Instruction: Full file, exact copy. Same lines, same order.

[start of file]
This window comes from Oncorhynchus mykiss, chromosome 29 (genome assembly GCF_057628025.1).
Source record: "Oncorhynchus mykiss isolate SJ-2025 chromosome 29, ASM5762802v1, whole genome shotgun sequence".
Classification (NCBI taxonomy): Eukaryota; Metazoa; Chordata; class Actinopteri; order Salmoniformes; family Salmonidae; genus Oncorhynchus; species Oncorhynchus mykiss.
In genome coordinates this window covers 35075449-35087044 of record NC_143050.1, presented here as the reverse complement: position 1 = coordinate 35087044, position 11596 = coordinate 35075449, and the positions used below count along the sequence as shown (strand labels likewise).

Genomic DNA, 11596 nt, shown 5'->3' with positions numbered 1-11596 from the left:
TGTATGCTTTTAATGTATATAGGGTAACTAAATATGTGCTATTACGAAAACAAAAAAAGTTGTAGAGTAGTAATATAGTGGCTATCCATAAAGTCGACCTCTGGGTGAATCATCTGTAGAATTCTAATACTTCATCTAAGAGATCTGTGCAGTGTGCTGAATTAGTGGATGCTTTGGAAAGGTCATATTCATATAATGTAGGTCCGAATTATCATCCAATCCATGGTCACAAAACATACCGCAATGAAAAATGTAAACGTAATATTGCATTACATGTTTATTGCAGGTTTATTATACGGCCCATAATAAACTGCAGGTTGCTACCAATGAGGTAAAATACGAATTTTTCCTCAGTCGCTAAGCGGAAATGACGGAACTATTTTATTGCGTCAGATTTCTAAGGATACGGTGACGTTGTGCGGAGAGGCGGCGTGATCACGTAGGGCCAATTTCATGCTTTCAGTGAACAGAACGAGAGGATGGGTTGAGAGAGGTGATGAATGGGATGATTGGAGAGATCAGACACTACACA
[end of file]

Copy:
This window comes from Oncorhynchus mykiss, chromosome 29 (genome assembly GCF_057628025.1).
Source record: "Oncorhynchus mykiss isolate SJ-2025 chromosome 29, ASM5762802v1, whole genome shotgun sequence".
Classification (NCBI taxonomy): Eukaryota; Metazoa; Chordata; class Actinopteri; order Salmoniformes; family Salmonidae; genus Oncorhynchus; species Oncorhynchus mykiss.
In genome coordinates this window covers 35075449-35087044 of record NC_143050.1, presented here as the reverse complement: position 1 = coordinate 35087044, position 11596 = coordinate 35075449, and the positions used below count along the sequence as shown (strand labels likewise).

Genomic DNA, 11596 nt, shown 5'->3' with positions numbered 1-11596 from the left:
TGTATGCTTTTAATGTATATAGGGTAACTAAATATGTGCTATTACGAAAACAAAAAAAGTTGTAGAGTAGTAATATAGTGGCTATCCATAAAGTCGACCTCTGGGTGAATCATCTGTAGAATTCTAATACTTCATCTAAGAGATCTGTGCAGTGTGCTGAATTAGTGGATGCTTTGGAAAGGTCATATTCATATAATGTAGGTCCGAATTATCATCCAATCCATGGTCACAAAACATACCGCAATGAAAAATGTAAACGTAATATTGCATTACATGTTTATTGCAGGTTTATTATACGGCCCATAATAAACTGCAGGTTGCTACCAATGAGGTAAAATACGAATTTTTCCTCAGTCGCTAAGCGGAAATGACGGAACTATTTTATTGCGTCAGATTTCTAAGGATACGGTGACGTTGTGCGGAGAGGCGGCGTGATCACGTAGGGCCAATTTCATGCTTTCAGTGAACAGAACGAGAGGATGGGTTGAGAGAGGTGATGAATGGGATGATTGGAGAGATCAGACACTACACA